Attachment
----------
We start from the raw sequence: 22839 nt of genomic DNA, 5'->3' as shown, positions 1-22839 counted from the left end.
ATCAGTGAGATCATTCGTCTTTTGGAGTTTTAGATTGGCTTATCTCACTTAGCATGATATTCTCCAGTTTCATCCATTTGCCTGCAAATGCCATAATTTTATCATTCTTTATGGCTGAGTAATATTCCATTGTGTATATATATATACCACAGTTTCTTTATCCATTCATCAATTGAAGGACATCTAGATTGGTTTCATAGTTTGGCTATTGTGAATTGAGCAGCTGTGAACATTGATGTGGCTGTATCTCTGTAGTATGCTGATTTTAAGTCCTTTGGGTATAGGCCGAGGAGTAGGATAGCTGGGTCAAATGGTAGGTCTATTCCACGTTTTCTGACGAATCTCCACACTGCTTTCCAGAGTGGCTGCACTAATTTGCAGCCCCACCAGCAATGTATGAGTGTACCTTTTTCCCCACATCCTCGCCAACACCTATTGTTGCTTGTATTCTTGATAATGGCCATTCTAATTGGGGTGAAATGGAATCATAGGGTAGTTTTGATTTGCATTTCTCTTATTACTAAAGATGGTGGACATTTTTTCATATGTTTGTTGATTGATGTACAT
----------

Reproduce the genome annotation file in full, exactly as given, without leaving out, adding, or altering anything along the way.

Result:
We start from the raw sequence: 22839 nt of genomic DNA, 5'->3' as shown, positions 1-22839 counted from the left end.
ATCAGTGAGATCATTCGTCTTTTGGAGTTTTAGATTGGCTTATCTCACTTAGCATGATATTCTCCAGTTTCATCCATTTGCCTGCAAATGCCATAATTTTATCATTCTTTATGGCTGAGTAATATTCCATTGTGTATATATATATACCACAGTTTCTTTATCCATTCATCAATTGAAGGACATCTAGATTGGTTTCATAGTTTGGCTATTGTGAATTGAGCAGCTGTGAACATTGATGTGGCTGTATCTCTGTAGTATGCTGATTTTAAGTCCTTTGGGTATAGGCCGAGGAGTAGGATAGCTGGGTCAAATGGTAGGTCTATTCCACGTTTTCTGACGAATCTCCACACTGCTTTCCAGAGTGGCTGCACTAATTTGCAGCCCCACCAGCAATGTATGAGTGTACCTTTTTCCCCACATCCTCGCCAACACCTATTGTTGCTTGTATTCTTGATAATGGCCATTCTAATTGGGGTGAAATGGAATCATAGGGTAGTTTTGATTTGCATTTCTCTTATTACTAAAGATGGTGGACATTTTTTCATATGTTTGTTGATTGATGTACAT